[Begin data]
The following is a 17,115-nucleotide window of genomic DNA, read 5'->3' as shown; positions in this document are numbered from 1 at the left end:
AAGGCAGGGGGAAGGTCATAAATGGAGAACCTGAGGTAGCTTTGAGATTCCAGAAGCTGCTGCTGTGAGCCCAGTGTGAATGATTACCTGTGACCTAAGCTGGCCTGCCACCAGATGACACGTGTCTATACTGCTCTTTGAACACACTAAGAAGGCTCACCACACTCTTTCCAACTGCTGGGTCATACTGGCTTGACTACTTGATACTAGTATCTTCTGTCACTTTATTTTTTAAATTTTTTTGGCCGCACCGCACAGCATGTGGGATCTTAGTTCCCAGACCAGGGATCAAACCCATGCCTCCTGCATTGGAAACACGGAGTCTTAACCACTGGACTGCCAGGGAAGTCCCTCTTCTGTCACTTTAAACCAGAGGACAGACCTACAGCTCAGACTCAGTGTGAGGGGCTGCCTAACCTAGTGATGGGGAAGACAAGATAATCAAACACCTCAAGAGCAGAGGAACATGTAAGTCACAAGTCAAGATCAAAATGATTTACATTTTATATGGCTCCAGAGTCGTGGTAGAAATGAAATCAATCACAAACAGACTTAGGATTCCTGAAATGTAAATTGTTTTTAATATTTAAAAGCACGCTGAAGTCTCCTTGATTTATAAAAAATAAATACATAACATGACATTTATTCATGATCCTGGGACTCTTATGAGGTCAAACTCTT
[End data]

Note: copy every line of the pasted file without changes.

The following is a 17,115-nucleotide window of genomic DNA, read 5'->3' as shown; positions in this document are numbered from 1 at the left end:
AAGGCAGGGGGAAGGTCATAAATGGAGAACCTGAGGTAGCTTTGAGATTCCAGAAGCTGCTGCTGTGAGCCCAGTGTGAATGATTACCTGTGACCTAAGCTGGCCTGCCACCAGATGACACGTGTCTATACTGCTCTTTGAACACACTAAGAAGGCTCACCACACTCTTTCCAACTGCTGGGTCATACTGGCTTGACTACTTGATACTAGTATCTTCTGTCACTTTATTTTTTAAATTTTTTTGGCCGCACCGCACAGCATGTGGGATCTTAGTTCCCAGACCAGGGATCAAACCCATGCCTCCTGCATTGGAAACACGGAGTCTTAACCACTGGACTGCCAGGGAAGTCCCTCTTCTGTCACTTTAAACCAGAGGACAGACCTACAGCTCAGACTCAGTGTGAGGGGCTGCCTAACCTAGTGATGGGGAAGACAAGATAATCAAACACCTCAAGAGCAGAGGAACATGTAAGTCACAAGTCAAGATCAAAATGATTTACATTTTATATGGCTCCAGAGTCGTGGTAGAAATGAAATCAATCACAAACAGACTTAGGATTCCTGAAATGTAAATTGTTTTTAATATTTAAAAGCACGCTGAAGTCTCCTTGATTTATAAAAAATAAATACATAACATGACATTTATTCATGATCCTGGGACTCTTATGAGGTCAAACTCTT